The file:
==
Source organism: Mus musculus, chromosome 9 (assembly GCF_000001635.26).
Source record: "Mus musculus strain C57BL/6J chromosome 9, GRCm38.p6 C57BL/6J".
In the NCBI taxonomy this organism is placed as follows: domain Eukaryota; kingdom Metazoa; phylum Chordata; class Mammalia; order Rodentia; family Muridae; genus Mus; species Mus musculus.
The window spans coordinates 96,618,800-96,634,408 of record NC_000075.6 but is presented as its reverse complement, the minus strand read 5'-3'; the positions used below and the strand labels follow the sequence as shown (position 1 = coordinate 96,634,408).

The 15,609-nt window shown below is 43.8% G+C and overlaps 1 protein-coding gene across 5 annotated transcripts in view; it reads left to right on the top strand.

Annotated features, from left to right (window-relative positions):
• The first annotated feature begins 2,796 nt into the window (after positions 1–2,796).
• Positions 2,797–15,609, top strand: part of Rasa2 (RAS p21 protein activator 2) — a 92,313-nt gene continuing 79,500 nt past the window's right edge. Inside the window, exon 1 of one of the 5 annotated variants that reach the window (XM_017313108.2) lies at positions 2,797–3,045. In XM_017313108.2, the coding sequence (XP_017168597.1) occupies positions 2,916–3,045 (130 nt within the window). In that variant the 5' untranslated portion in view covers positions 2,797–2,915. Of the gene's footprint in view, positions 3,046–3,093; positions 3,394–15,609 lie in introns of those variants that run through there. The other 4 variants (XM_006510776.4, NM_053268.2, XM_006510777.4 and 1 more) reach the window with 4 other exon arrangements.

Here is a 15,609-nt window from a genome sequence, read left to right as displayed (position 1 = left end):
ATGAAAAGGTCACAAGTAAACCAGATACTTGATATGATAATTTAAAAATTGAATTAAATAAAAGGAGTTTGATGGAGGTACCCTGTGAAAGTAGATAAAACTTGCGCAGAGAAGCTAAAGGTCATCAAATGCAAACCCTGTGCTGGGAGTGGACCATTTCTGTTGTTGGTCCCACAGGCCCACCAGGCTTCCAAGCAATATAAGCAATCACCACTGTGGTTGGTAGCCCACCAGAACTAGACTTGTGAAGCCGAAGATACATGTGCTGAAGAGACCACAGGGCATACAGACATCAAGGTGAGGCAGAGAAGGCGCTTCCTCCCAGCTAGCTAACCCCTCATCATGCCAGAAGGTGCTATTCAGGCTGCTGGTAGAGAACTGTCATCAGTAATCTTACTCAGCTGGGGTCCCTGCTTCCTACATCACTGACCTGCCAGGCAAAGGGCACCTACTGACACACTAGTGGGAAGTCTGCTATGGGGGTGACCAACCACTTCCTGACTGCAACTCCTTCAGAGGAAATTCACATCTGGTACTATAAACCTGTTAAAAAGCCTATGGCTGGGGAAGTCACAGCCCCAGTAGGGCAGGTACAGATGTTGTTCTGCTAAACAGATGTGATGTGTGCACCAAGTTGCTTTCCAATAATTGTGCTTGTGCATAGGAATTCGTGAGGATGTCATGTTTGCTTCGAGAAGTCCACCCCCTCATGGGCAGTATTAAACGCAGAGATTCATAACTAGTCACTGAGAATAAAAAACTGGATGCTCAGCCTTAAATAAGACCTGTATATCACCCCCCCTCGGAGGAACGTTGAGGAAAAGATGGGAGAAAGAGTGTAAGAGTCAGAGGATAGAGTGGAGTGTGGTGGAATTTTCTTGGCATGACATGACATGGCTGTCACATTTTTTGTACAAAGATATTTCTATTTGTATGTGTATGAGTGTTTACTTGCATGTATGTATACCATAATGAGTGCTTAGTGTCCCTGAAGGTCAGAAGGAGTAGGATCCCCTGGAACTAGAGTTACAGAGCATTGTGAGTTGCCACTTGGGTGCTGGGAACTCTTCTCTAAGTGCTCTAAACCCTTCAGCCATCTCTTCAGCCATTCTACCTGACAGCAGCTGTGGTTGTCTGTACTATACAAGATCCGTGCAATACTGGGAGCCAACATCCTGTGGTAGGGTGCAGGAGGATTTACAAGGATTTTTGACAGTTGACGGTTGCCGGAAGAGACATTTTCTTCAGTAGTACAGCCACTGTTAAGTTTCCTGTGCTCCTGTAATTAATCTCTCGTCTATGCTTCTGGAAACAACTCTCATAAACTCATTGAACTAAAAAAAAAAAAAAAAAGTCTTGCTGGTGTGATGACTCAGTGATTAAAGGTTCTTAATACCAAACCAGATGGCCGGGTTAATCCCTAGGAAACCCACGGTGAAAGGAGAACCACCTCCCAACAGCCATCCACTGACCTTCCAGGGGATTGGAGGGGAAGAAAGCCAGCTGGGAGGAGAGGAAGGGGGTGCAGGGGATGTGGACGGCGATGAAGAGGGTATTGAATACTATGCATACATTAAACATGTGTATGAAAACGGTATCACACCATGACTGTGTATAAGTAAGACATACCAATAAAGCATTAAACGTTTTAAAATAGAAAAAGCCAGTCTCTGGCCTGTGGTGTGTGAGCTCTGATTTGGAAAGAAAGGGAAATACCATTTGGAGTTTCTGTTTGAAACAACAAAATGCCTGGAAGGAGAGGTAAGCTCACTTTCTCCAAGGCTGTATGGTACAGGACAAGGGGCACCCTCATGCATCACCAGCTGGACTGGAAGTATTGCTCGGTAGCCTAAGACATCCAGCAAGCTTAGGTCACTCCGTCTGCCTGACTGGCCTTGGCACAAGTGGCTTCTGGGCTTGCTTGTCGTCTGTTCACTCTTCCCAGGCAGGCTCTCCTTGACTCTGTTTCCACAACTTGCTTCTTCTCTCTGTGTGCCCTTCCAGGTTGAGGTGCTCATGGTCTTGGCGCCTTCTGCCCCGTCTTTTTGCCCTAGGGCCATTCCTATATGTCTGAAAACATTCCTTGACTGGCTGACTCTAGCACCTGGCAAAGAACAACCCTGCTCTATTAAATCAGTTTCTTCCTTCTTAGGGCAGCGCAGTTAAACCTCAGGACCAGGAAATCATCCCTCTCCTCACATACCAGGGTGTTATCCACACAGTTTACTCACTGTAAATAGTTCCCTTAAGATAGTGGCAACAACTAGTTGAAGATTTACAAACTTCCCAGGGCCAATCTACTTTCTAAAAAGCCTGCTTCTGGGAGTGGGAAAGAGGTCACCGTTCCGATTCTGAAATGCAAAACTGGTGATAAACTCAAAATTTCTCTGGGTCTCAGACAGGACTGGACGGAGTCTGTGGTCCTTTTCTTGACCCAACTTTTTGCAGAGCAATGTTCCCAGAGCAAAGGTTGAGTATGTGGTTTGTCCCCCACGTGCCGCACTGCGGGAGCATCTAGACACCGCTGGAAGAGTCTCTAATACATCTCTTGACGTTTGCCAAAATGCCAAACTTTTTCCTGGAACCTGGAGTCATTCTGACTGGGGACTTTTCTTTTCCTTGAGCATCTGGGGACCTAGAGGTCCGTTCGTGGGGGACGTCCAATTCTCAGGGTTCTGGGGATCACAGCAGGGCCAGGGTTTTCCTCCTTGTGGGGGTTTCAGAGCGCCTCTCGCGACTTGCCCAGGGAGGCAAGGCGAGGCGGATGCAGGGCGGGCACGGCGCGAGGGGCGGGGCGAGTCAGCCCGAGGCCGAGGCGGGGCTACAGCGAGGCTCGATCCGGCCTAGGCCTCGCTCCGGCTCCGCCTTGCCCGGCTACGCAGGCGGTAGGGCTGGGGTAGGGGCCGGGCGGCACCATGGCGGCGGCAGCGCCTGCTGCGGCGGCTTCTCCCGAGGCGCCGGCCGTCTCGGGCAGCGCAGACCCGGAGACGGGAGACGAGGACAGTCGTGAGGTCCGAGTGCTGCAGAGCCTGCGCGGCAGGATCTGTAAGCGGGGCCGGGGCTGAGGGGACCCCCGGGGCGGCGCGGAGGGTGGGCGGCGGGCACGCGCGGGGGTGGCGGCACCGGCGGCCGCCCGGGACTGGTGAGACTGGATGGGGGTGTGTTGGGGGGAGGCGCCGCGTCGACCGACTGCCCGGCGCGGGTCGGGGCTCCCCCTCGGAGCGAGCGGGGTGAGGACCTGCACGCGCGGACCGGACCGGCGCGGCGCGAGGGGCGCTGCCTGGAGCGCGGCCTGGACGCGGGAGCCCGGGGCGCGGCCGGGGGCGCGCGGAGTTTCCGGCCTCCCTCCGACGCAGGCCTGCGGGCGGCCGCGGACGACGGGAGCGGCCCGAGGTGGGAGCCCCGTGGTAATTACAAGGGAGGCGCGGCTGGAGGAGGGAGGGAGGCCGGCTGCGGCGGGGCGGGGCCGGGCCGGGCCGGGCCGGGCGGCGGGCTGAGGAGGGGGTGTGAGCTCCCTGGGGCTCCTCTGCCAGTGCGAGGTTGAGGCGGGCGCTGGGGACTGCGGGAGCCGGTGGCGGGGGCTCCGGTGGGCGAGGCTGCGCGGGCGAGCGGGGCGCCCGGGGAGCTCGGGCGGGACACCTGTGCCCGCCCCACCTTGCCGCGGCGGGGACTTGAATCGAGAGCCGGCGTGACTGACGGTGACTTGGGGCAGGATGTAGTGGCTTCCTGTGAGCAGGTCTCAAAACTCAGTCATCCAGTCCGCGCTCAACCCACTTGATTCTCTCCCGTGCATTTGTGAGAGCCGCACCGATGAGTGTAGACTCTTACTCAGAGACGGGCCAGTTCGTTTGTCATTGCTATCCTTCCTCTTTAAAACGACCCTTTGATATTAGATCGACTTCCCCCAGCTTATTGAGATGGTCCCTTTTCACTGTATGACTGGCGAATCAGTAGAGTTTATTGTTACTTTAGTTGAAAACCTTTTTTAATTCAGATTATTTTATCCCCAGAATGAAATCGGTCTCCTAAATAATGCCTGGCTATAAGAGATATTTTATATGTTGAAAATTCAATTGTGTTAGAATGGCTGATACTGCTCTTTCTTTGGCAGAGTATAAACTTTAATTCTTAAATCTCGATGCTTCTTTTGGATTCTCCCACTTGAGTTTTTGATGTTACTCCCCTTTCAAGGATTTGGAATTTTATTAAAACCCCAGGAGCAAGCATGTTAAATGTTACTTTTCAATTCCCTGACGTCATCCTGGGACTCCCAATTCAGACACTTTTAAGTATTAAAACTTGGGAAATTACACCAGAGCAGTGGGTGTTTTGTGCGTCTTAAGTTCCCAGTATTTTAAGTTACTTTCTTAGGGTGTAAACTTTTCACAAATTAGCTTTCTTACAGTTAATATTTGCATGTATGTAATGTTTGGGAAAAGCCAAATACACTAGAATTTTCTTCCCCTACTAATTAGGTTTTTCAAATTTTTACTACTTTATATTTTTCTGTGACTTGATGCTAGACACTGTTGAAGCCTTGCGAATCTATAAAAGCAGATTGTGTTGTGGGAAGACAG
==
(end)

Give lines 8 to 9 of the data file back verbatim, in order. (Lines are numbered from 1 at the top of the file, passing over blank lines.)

• Positions 2,797–15,609, top strand: part of Rasa2 (RAS p21 protein activator 2) — a 92,313-nt gene continuing 79,500 nt past the window's right edge. Inside the window, exon 1 of one of the 5 annotated variants that reach the window (XM_017313108.2) lies at positions 2,797–3,045. In XM_017313108.2, the coding sequence (XP_017168597.1) occupies positions 2,916–3,045 (130 nt within the window). In that variant the 5' untranslated portion in view covers positions 2,797–2,915. Of the gene's footprint in view, positions 3,046–3,093; positions 3,394–15,609 lie in introns of those variants that run through there. The other 4 variants (XM_006510776.4, NM_053268.2, XM_006510777.4 and 1 more) reach the window with 4 other exon arrangements.

Here is a 15,609-nt window from a genome sequence, read left to right as displayed (position 1 = left end):